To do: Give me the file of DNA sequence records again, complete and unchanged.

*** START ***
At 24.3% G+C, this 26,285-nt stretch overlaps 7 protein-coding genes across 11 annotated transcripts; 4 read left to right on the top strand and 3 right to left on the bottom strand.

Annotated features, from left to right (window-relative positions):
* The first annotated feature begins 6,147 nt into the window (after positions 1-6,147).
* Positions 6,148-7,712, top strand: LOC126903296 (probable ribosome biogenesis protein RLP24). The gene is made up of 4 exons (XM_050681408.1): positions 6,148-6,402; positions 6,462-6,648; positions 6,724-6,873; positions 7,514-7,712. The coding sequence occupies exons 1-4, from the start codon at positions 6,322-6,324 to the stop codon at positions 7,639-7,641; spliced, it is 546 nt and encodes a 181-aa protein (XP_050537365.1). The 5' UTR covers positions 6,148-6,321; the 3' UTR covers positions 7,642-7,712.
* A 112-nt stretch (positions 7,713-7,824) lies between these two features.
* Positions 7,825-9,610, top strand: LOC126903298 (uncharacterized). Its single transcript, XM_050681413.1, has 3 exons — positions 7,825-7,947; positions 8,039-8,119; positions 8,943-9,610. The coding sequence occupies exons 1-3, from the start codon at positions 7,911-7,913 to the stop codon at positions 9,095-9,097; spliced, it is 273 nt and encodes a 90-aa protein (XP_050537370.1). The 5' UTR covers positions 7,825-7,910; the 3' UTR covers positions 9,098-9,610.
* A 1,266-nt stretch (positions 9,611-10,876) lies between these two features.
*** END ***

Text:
At 24.3% G+C, this 26,285-nt stretch overlaps 7 protein-coding genes across 11 annotated transcripts; 4 read left to right on the top strand and 3 right to left on the bottom strand.

Annotated features, from left to right (window-relative positions):
* The first annotated feature begins 6,147 nt into the window (after positions 1-6,147).
* Positions 6,148-7,712, top strand: LOC126903296 (probable ribosome biogenesis protein RLP24). The gene is made up of 4 exons (XM_050681408.1): positions 6,148-6,402; positions 6,462-6,648; positions 6,724-6,873; positions 7,514-7,712. The coding sequence occupies exons 1-4, from the start codon at positions 6,322-6,324 to the stop codon at positions 7,639-7,641; spliced, it is 546 nt and encodes a 181-aa protein (XP_050537365.1). The 5' UTR covers positions 6,148-6,321; the 3' UTR covers positions 7,642-7,712.
* A 112-nt stretch (positions 7,713-7,824) lies between these two features.
* Positions 7,825-9,610, top strand: LOC126903298 (uncharacterized). Its single transcript, XM_050681413.1, has 3 exons — positions 7,825-7,947; positions 8,039-8,119; positions 8,943-9,610. The coding sequence occupies exons 1-3, from the start codon at positions 7,911-7,913 to the stop codon at positions 9,095-9,097; spliced, it is 273 nt and encodes a 90-aa protein (XP_050537370.1). The 5' UTR covers positions 7,825-7,910; the 3' UTR covers positions 9,098-9,610.
* A 1,266-nt stretch (positions 9,611-10,876) lies between these two features.